I don’t see the price of oil rising much, because Europe’s economy is being turned into a dead zone, and debt deflation is also shrinking U.S. economic growth.
For the ruble to rise in value, Russia would need to re-industrialize. The neoliberal revolution after 1991 was indeed intended to dismantle post-Soviet industry, to pull it up by its roots. H.I.I.D. and A.I.D. operatives bought out Russian companies playing a key potential military role and dismantled them.
To re-industrialize, Russia needs to lower its costs of living, headed by housing. It needs to do what the United States actually did to subsidize its industry and also its agriculture: heavy public subsidy by picking up “external” costs, supplying agricultural extension and research services, price supports, etc.
Perhaps Putin can convince the leading oligarchs to “pull up the ladder.” They may keep their wealth, but will agree to an economic rent tax to prevent new giveaways and unearned income from burdening the Russian economy. This will fall heavily on the companies that foreign investors have bought, ending the drain of dividends.
The Saker: The most painful sanction against Russia was the denial of credit to Russian companies. Could the Russians simply begin borrowing from, say, Chinese banks or are there objective reasons which prevent Russia from doing so? Is Russia dependent on western banks and, if yes, for how long? Could Russia disengage herself from the western markets and chose to turn to Asia, Latin America and Africa instead?
Michael Hudson: Russia obviously needs to free itself entirely from Western banks. More important, it doesn’t need their credit. (Look at how China built up its economy without foreign bank credit!) Russia needs a real central bank to finance government deficits, and a public bank to extend credit on concessionary terms. The government can create credit on its computer keyboards in the same way that commercial banks do on their keyboards. That is how the Soviet Union functioned for many decades, after all.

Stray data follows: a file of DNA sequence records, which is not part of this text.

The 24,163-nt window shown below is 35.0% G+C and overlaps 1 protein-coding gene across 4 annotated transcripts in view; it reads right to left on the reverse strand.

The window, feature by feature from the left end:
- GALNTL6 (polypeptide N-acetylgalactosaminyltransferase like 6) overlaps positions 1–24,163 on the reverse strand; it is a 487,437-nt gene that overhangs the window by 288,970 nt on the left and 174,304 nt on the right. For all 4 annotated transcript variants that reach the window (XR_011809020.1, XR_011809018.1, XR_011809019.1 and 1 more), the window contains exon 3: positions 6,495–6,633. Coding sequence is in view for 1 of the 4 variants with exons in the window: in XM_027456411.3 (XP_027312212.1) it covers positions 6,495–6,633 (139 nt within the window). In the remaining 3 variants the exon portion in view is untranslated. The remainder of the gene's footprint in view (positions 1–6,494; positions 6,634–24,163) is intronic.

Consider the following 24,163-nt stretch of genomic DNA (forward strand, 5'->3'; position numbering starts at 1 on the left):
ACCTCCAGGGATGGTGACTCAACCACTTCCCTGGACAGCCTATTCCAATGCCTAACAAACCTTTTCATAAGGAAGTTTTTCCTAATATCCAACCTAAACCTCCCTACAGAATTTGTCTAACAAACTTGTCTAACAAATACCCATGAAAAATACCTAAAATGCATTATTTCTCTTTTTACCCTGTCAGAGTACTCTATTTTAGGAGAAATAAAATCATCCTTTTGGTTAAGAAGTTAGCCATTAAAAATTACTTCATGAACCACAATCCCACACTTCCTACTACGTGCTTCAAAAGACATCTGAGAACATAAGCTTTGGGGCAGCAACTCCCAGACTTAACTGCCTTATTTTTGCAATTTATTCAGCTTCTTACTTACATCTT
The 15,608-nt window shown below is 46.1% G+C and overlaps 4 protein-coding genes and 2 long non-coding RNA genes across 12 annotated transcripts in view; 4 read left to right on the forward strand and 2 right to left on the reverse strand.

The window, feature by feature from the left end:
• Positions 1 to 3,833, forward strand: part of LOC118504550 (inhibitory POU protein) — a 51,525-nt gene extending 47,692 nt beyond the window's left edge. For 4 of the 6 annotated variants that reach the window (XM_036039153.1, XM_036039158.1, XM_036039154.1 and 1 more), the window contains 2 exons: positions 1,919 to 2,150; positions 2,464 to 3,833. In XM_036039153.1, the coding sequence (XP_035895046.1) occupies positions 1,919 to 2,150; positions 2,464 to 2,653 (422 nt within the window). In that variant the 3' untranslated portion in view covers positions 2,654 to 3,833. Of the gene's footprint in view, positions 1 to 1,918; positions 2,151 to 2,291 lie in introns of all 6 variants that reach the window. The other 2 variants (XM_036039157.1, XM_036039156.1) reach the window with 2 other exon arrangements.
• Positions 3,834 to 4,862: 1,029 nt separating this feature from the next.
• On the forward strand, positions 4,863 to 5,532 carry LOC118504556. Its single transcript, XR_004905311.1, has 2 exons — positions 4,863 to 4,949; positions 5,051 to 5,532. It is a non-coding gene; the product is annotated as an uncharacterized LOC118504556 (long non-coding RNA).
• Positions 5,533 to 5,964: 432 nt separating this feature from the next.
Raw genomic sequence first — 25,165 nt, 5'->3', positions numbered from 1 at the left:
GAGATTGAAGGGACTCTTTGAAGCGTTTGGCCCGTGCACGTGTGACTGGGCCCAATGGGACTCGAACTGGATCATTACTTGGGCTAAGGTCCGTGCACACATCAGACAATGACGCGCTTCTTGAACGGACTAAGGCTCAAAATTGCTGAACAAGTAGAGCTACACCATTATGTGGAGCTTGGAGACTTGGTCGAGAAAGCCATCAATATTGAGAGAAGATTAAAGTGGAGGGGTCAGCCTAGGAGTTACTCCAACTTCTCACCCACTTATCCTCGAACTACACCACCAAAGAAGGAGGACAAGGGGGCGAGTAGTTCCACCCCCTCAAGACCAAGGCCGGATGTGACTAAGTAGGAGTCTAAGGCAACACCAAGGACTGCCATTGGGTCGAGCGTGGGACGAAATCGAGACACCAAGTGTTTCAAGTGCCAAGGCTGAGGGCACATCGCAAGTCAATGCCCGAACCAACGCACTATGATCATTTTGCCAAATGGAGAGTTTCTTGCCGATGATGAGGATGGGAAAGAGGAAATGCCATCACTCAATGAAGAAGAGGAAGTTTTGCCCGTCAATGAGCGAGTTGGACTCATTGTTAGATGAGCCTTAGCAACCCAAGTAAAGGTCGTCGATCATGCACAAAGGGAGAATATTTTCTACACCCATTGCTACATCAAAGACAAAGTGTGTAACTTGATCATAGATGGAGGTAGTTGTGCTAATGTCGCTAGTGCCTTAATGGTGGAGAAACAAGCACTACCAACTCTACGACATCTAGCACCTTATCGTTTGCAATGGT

There is no need whatever for Western or Russian banks to finance public budget deficits. There are plenty of Modern Monetary Theorists (MMT) who can explain how Russia might do this. It is the only way to minimize the cost of doing business.
If private-sector (Western, BRICS or even domestic Russian) financial charges are built into the cost of living (housing) and doing business, it will be difficult for Russia to be competitive. It needs to do what the U.S., Germany and China have done. Every successful economy in history has been a mixed economy. Instead, Russia swung from one extreme to an even worse one – from a statist economy to an extreme Ayn Rand/Hayek/Chicago School economy in 1991, with disastrous consequences – as if there were no knowledge of Western financial history or, for that matter, Volume III of Marx’s Capital and Theories of Surplus Value. The most effective response would be proactive credit creation to subsidize reindustrialization and agricultural modernization.
The Saker: How do you assess the performance of the Russian Central Bank to the combined drop in oil prices and US+EU sanctions. Many, including myself, were very critical of the measures taken, yet Russia has fared much better than expected and some are even predicting a return to growth before the end of the year. Did Elvira Nabiullina and her colleagues take the right decisions in letting the Ruble freely float?